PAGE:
Continuing Your Life When Tragedy Strikes

SheKnows is proud to offer The Parent Trap column, by mother and writer Lain Chroust Ehmann.
Lain Chroust Ehmann

At first, it's overwhelming; you cry every time you turn on the TV and the surreal images of destruction, hopelessness and pain fill your eyes. You cry as you watch the unending efforts of the doctors, nurses, firefighters, police and ordinary souls, working against a backdrop of gray haze and broken buildings, trying to make a difference for at least one person -- or so they hope. You cry when you drive to the Red Cross blood bank and you see the line, hundreds of people long, stretching outside the building.

The next day, you think you can't go on crying, but you do. You cry as you read the pieced-together accounts of those who tried to escape, those who did escape, those who didn't even have a chance. You review the diagrams of the buildings and consider that perhaps life -- and death -- is more a matter of chance than you'd like to believe. You cry as you see flocks of thousands, emotions in tatters, wandering the smoky, empty streets of Manhattan aimlessly, numb in their shock, clutching crumpled pictures of their lost friends and family. You cry when your three-year-old asks why the bad men made the planes crash, and you have no answer.

The days go by, and you think you don't have any tears left, but you do. They creep up on you in the odd moments. As you drive in your car, you can see the planes ramming into the towers, over and over again, like a broken film stuck in a horrific loop. Lying in bed, you wonder about all the people who can't sleep because the one they love isn't with them, and you share their hurt.

A week passes and you think you have nothing left, but the anguish returns as you scan the list of the injured, the missing, the dead. You know that each name represents a grieving family with a raw, gaping wound that no amount of vengeance can fill. You also know that eventually you will see a name or a face you recognize. And when your eye finally catches that name, you're almost relieved -- and then you cry some more.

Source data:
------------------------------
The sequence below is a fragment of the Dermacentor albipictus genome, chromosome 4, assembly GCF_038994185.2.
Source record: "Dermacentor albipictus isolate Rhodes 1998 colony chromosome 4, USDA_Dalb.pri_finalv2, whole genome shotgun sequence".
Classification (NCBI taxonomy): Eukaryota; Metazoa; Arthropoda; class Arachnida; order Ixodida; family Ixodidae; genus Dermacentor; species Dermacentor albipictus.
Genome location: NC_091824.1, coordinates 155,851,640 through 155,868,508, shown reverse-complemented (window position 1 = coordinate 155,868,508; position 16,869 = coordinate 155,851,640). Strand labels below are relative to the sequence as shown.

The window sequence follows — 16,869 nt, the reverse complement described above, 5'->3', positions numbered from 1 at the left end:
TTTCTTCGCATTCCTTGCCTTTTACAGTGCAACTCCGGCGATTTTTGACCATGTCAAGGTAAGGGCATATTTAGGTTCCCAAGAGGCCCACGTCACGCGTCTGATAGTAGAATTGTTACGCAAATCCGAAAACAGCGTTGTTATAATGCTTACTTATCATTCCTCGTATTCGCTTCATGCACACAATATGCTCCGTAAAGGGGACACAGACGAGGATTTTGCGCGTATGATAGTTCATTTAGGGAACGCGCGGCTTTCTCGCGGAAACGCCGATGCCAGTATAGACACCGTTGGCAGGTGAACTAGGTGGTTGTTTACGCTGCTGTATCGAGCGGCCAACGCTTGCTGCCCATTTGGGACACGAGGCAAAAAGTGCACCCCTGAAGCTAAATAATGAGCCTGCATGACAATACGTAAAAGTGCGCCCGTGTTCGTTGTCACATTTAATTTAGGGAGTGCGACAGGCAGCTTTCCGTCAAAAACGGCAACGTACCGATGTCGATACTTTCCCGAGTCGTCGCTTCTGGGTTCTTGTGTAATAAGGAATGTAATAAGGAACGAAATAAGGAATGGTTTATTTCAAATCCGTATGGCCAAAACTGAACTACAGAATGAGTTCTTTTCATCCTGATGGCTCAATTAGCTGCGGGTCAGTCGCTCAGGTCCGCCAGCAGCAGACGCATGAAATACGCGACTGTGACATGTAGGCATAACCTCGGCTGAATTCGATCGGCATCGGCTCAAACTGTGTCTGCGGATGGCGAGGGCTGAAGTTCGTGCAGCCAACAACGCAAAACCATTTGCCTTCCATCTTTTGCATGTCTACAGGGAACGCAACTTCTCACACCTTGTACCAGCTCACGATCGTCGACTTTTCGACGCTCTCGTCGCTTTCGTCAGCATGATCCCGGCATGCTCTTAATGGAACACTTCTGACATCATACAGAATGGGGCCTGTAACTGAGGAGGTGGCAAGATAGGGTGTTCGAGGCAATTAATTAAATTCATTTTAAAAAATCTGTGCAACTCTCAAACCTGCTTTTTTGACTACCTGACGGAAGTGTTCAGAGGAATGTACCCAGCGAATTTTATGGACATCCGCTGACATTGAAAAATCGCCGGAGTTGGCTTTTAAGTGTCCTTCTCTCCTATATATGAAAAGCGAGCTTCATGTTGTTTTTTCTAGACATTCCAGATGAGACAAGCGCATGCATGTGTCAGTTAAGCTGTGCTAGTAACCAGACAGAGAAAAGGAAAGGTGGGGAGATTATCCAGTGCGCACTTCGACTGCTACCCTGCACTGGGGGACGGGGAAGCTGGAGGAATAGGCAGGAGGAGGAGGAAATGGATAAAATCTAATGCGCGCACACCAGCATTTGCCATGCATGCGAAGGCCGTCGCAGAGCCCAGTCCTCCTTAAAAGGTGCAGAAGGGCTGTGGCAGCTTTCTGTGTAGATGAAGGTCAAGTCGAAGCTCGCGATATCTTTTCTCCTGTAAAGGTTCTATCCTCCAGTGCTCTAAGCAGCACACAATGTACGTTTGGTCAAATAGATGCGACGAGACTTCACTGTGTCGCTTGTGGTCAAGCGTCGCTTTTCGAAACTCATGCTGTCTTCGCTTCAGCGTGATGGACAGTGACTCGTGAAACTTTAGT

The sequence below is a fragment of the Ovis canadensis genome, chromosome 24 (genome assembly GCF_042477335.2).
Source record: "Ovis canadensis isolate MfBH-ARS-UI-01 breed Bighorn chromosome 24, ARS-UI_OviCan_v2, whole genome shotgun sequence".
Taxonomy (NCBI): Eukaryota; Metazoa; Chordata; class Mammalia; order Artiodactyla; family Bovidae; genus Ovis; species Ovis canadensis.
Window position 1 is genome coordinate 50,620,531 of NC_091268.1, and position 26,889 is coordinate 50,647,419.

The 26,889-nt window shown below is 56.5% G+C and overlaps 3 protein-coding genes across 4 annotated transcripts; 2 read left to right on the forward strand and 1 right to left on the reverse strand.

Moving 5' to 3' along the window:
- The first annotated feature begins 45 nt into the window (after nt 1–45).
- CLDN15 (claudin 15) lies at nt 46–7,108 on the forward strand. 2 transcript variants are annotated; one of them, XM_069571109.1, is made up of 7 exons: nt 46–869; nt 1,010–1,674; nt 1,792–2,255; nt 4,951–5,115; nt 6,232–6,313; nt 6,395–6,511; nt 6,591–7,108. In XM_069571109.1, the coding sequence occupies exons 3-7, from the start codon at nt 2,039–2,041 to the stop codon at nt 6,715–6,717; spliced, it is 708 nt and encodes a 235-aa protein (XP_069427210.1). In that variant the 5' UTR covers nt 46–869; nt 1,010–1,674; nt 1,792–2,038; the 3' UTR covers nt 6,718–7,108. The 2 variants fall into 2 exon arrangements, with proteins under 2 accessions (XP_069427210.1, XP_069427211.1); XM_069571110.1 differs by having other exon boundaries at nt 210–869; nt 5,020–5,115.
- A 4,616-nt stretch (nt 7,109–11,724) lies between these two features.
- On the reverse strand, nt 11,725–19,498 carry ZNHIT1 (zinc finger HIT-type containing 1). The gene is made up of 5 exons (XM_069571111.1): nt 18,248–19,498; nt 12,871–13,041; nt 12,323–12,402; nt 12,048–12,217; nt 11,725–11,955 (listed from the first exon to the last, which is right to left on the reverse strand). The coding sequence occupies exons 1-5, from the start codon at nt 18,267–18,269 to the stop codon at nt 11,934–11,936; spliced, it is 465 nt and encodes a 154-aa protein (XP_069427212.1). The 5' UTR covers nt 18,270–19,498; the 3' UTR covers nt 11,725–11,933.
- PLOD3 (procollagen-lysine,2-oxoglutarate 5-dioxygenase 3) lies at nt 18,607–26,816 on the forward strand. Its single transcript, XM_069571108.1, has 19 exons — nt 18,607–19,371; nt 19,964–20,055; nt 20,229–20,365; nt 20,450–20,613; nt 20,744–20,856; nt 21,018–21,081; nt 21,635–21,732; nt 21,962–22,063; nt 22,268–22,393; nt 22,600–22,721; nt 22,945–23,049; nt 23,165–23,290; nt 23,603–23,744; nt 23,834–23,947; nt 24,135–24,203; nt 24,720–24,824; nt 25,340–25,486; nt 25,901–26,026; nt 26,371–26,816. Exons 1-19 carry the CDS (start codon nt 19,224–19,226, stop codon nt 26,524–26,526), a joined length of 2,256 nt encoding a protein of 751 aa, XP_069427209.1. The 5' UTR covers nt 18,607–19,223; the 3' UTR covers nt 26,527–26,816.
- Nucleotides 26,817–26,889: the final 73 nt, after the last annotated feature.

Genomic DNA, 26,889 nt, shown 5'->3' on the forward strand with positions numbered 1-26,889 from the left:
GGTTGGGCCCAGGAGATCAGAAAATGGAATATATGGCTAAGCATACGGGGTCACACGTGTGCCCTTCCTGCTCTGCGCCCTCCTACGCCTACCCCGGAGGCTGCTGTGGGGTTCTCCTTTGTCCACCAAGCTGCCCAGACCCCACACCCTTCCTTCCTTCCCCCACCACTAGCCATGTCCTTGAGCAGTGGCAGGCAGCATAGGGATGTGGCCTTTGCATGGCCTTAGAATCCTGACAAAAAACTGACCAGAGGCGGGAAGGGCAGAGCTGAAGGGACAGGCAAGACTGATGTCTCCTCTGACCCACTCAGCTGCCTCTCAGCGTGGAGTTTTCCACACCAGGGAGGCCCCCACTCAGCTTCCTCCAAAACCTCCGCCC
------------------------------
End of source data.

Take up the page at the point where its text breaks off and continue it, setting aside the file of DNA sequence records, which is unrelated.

The stories continue to unfurl, and so do the tears. You learn that the name you recognized -- the guy with the great smile and the great jump shot from your high school basketball team -- left behind a wife, two children and an unborn baby. You learn that he's considered a hero for his actions on board Flight 93, for trying to stop the bad guys. You read the stories, listen to the TV commentators, and see his wife in the balcony at the joint session of Congress, cloaked in a black maternity dress. You wonder if the word "hero" helps explain to a four-year-old why his daddy isn't coming home. And you do the only thing you can - you cry.

You think you can't go on hurting, but you do. You feel the pain -- a sharp, searing incision, right above the breastbone -- and a sickness in the pit of the stomach, like a voracious, crazed animal, devouring everything in its path. You wonder what you would have done, had you been on that plane. And your husband -- would you have wanted him to stay in his seat and try to get through it, or stand up because he really had no choice? You wonder if there's a right answer to that question. Two weeks, and you've given up hope of things ever being as they were before. Will the tears stop? Will the aching stop? Will the fires stop? Will the killing stop? Then, almost unnoticed, a small shift takes place. You stop thinking about it -- at first, for only a few seconds at a time. You feel almost guilty when you catch yourself dwelling on something mundane, like what to make for dinner or if the shoe store will be crowded on Saturday afternoon. And when you actually laugh at something your son says, you cringe at the harshness of the sound, as if you'd shrieked during a funeral service. People are dead, you think, scolding yourself.

But the normal, everyday needs of your family claim your attention, and the times between the tears get longer and longer. Oh, you still cry -- and you may always cry when caught by a particular image or see a face ravaged by unknowable grief. But your heart is mending, slowly, slowly. You hope the world is, too. You think you can't go on living, but somehow, you

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